Server Message Block (SMB) is the file sharing protocol used by default on Windows-based computers. SMB Version 2.0 (SMBv2) is an update to this protocol, and is only supported on computers running Windows Server 2008, Windows 7, and Windows Vista. SMBv2 can only be used if both client and server support it. If either client or server cannot support SMBv2, the SMB 1.0 protocol will be used instead. The SMB protocol version to be used for file operations is decided during the negotiation phase. During the negotiation phase, a Windows Vista client advertises to the server that it can understand the new SMBv2 protocol. If the server (Windows Server 2008 or later) understands SMBv2, then SMBv2 is chosen for subsequent communication. Otherwise the client and server use SMB 1.0 and continue to function as normal. For more information on SMBv2, see MSDN article, Server Message Block (SMB) Version 2 Protocol Specification.

What might an attacker use the vulnerability to do? 
An attacker who successfully exploited this vulnerability could cause a user's system to stop responding until manually restarted.

How could an attacker exploit the vulnerability? 
An attacker could try to exploit the vulnerability by creating a specially crafted SMBv2 packet and sending the packet to an affected system.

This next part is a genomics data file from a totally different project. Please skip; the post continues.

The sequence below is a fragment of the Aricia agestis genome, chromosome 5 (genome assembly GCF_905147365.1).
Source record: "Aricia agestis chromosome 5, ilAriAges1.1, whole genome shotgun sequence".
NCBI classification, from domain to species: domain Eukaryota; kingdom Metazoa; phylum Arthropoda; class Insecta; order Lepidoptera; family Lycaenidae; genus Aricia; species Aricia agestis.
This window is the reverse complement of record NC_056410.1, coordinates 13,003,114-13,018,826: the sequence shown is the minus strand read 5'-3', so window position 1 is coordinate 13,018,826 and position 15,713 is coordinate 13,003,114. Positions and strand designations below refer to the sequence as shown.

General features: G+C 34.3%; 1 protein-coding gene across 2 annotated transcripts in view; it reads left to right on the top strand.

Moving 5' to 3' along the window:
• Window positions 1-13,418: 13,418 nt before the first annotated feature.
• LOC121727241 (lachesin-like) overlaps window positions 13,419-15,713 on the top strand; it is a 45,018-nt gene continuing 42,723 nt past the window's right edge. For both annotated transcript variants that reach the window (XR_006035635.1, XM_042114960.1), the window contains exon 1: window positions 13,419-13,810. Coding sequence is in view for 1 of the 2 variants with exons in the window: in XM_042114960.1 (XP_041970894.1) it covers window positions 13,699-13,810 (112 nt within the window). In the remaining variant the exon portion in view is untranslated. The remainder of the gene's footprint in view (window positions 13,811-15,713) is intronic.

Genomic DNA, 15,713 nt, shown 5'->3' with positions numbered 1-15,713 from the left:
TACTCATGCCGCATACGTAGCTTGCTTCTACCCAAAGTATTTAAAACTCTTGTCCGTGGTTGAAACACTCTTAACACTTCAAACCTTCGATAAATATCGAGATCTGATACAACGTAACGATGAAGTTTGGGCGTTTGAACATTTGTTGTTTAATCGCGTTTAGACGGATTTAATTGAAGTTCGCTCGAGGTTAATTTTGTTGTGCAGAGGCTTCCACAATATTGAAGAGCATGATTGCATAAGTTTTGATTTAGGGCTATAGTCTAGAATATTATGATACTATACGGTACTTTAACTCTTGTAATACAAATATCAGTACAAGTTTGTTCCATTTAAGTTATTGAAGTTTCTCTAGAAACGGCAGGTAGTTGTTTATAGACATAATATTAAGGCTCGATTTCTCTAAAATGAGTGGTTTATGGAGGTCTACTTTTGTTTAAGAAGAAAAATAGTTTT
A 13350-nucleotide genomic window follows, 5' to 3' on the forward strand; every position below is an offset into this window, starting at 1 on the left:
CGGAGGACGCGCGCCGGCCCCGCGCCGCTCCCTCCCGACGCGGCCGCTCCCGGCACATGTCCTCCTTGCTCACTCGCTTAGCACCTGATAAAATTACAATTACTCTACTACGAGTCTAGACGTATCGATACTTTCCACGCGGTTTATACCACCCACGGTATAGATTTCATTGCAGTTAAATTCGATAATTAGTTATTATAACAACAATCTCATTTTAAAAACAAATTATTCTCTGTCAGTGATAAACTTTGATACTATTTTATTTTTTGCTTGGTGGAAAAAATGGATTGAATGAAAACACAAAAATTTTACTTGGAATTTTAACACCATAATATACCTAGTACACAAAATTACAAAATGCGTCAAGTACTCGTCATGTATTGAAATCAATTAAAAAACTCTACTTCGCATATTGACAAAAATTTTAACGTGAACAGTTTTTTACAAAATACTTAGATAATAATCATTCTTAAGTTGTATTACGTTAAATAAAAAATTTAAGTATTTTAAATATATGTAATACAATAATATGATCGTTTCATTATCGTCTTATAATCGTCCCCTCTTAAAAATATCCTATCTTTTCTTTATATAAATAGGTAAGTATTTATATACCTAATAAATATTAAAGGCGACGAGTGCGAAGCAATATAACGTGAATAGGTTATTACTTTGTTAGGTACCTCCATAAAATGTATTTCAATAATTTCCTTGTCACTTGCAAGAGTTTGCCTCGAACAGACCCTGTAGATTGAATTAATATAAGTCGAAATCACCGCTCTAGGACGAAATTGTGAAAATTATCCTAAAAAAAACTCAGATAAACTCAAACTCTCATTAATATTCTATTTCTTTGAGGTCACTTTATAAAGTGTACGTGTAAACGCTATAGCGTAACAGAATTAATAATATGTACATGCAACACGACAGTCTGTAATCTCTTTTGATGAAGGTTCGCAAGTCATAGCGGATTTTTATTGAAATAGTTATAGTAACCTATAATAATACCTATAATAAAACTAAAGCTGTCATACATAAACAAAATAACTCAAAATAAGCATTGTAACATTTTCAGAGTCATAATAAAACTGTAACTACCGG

What systems are primarily at risk from the vulnerability? 
All systems with SMB Server service are affected by this vulnerability. Domain controllers are at a greater risk for this vulnerability, as these systems have network shares open to all domain users by default.

What does the update do? 
The security update addresses the vulnerability by correctly validating the fields inside the SMBv2 packets.

When this security bulletin was issued, had this vulnerability been publicly disclosed? 
No. Microsoft received information about this vulnerability through responsible disclosure.

When this security bulletin was issued, had Microsoft received any reports that this vulnerability was being exploited? 
No. Microsoft had not received any information to indicate that this vulnerability had been publicly used to attack customers and had not seen any examples of proof of concept code published when this security bulletin was originally issued.

An unauthenticated remote code execution vulnerability exists in the way that Microsoft Server Message Block (SMB) Protocol software handles specially crafted SMB packets. An attempt to exploit the vulnerability would not require authentication, allowing an attacker to exploit the vulnerability by sending a specially crafted network message to a computer running the Server service. An attacker who successfully exploited this vulnerability could take complete control of the system.